The new generation is becoming more health conscious in order to prevent health issues like blood pressure, diabetic problems, etc. They are serious about maintaining a strong immune system to prevent numerous diseases. To maintain fitness, one can make a proper diet plan and indulge in exercises like running, yoga, etc. But to monitor the results, one can opt for fitness bands or activity trackers. However, these smart fitness trackers are quite dumb because the smartphone’s accelerometer, which measures movement, can confuse one type of motion for another.
Thus, associate professor of both the Khoury College of Computer Sciences and the Bouvé College of Health Sciences of Northeastern University, Stephen Intille is trying something different to ideally reduce the number of people who toss their Fitbits in a drawer, disillusioned by the device. He says that the trick is combining and refining the current methods, adding physiological measurements of the fitness trackers with questions that the wearer can answer in real time. Since the current fitness trackers don’t account for the complexity of people’s lives, these interventions might be unsuccessful. But, with a device that capitalises on ‘next-generation Fitbit’, things could change.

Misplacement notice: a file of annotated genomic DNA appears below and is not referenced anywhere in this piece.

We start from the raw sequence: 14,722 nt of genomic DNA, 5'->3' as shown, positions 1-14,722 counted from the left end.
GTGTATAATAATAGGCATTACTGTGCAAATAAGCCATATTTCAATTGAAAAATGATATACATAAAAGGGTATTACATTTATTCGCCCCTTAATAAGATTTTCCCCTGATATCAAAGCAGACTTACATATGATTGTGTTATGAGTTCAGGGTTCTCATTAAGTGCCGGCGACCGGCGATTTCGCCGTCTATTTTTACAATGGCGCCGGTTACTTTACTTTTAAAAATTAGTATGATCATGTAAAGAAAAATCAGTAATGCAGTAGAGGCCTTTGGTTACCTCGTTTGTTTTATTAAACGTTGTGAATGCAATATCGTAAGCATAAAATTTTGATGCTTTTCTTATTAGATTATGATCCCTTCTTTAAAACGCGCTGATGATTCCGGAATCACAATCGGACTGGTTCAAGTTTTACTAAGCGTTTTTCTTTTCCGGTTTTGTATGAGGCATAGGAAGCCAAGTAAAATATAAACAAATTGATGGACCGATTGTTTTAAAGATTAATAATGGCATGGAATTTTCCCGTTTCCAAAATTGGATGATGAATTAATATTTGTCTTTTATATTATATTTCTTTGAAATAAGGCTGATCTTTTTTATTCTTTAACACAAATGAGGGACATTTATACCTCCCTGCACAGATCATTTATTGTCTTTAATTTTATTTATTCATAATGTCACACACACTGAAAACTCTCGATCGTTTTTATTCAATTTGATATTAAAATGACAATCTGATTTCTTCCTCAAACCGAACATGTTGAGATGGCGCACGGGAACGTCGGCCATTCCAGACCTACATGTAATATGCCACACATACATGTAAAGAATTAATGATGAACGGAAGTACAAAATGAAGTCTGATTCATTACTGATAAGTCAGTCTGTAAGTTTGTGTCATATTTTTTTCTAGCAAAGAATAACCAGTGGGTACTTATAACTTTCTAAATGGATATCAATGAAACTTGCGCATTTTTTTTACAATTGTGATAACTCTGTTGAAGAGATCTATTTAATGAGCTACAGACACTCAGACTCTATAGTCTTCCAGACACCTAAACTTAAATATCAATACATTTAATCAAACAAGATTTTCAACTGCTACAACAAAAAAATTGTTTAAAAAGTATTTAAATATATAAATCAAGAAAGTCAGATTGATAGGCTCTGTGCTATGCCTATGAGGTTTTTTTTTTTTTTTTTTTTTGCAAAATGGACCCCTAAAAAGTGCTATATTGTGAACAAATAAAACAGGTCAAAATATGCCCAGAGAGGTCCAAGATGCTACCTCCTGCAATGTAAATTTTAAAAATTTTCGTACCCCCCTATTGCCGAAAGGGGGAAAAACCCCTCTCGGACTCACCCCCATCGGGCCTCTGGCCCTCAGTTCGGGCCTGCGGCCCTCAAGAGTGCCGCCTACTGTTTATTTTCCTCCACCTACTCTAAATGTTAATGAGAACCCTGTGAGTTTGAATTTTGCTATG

However, some people just don’t want to answer complex questions. The vagueness and spotty memory can also make the questions unpleasant to answer and people might lose interest. Even if a question pops up automatically on a smartphone and is part of a research study, if it doesn’t take very little time and effort to answer it, people are unlikely to sustain this activity for long periods of time. Thus, Intille is asking simpler questions, and fewer of them at once, but more often. Many researchers are afraid of the fact that interrupting people frequently can cause burnout in participants. But, Intille says, getting interrupted more often, if little is required of you each time, is “surprisingly sustainable.”
“Through persistent-yet-tolerable measurement, fitness tracking software may eventually craft a more complete picture of a person’s health. That could help an individual receive more personalized tips and interventions, but the reach could be much broader”, says Intille.
Shahjadi Jemim Rahman